Wally’s set was austere and his talismans were few: a gavel, an American flag, a photo of a space shuttle launch with the caption “USA IS #1,” and an outrageous combover. Somehow, I had learned that he was estranged from his daughter, the actress Rebecca De Mornay. He seemed like he was maybe not the most sympathetic resident of Orange County.

George was all assertion, no argument, and he didn’t actually say very much—it was all about how he said it. With his voice always rising in pitch and volume, George punctuated his screams by slapping his desk or banging his gavel. His laconic cries left no doubt about his political views. He was for Reagan, Bush, televised executions, Star Wars, the war on drugs, the war in Iraq; against abortion, health care, gay people, evolutionists, devil worshipers, obscenity, metal, punk, and women. He did think racism was a bad thing, or said so.

Gauging the sincerity of these opinions was never easy because the show was so theatrical. To give you a taste of the level of discourse, here’s a brief exchange about the death penalty with regular Hot Seat guest Rick Scouler:

“First of all, what we have to admit is that the death penalty does not cause a downward trend in murder. Okay? That’s proven. Anyone who thinks otherwise is a jerk.”

“No, Rick—the first thing we have to admit is that you are an idiotic nerd!

(George also liked the insults “stupid moron,” “freako” and, for women, “bimbo.”)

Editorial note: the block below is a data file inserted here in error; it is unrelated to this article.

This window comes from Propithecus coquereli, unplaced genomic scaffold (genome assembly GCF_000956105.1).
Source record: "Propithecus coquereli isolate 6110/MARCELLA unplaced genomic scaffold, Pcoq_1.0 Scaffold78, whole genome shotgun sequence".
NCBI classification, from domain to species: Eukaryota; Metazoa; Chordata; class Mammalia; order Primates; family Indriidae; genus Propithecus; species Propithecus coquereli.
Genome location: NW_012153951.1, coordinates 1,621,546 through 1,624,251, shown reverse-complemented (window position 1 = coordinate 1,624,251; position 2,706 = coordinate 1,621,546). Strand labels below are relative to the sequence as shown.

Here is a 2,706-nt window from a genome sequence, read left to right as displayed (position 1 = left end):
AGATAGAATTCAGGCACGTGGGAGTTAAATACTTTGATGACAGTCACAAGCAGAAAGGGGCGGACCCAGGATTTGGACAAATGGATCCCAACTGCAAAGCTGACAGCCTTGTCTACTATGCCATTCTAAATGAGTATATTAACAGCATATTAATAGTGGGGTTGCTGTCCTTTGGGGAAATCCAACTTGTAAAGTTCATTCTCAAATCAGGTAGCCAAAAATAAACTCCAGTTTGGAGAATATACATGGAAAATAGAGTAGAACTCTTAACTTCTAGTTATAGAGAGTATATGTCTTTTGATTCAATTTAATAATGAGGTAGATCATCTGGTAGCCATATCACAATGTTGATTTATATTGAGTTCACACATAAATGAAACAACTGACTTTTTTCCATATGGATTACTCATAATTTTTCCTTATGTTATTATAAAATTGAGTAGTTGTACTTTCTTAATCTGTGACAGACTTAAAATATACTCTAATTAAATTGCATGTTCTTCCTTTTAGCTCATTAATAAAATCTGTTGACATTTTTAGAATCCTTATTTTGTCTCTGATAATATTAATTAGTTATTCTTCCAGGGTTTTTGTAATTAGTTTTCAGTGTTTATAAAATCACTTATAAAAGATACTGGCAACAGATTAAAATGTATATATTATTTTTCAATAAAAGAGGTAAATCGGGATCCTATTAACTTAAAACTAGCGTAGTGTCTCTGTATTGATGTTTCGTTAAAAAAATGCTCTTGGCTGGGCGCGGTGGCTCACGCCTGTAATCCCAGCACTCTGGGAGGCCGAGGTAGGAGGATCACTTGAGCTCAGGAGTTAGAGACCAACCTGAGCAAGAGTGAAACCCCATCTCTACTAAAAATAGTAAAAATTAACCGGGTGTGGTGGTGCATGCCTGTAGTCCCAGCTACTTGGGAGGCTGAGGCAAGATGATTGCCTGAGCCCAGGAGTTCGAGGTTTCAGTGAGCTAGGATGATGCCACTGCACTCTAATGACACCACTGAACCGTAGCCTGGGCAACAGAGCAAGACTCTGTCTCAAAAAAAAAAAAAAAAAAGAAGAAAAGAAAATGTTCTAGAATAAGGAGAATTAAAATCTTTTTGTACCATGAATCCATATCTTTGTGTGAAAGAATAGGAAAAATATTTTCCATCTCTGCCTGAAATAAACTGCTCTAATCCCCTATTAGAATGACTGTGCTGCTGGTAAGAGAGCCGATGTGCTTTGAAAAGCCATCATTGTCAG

As with George himself, it’s often hard to tell how committed the audience was to any position. On every show, spectators would chant “SICK! SICK! SICK!” and heckle the guests, but the crowd looks and sounds more like it belongs at a pro wrestling event than a hate rally.

Whatever the level of cynicism in the room, the beliefs were bad enough. As one-time Hot Seat guest Timothy Leary told People in 1984, “George is part of the 1984 George Orwell nightmare.” Here’s Wally advocating the quarantine of people with AIDS and explaining how you can catch AIDS from a sneeze:
 

 
There are now hours and hours of Hot Seat episodes and clips on YouTube, but you, citizen, will most likely want to skip right to the GWAR and Mentors episodes. The GWAR interview on Hot Seat remains, for me, their definitive TV appearance. Presidential candidate Sleazy P. Martini earnestly defends a key plank in his platform, a modest proposal to legalize crime.
 

 
More Wally George madness with GWAR and The Mentors, after the jump…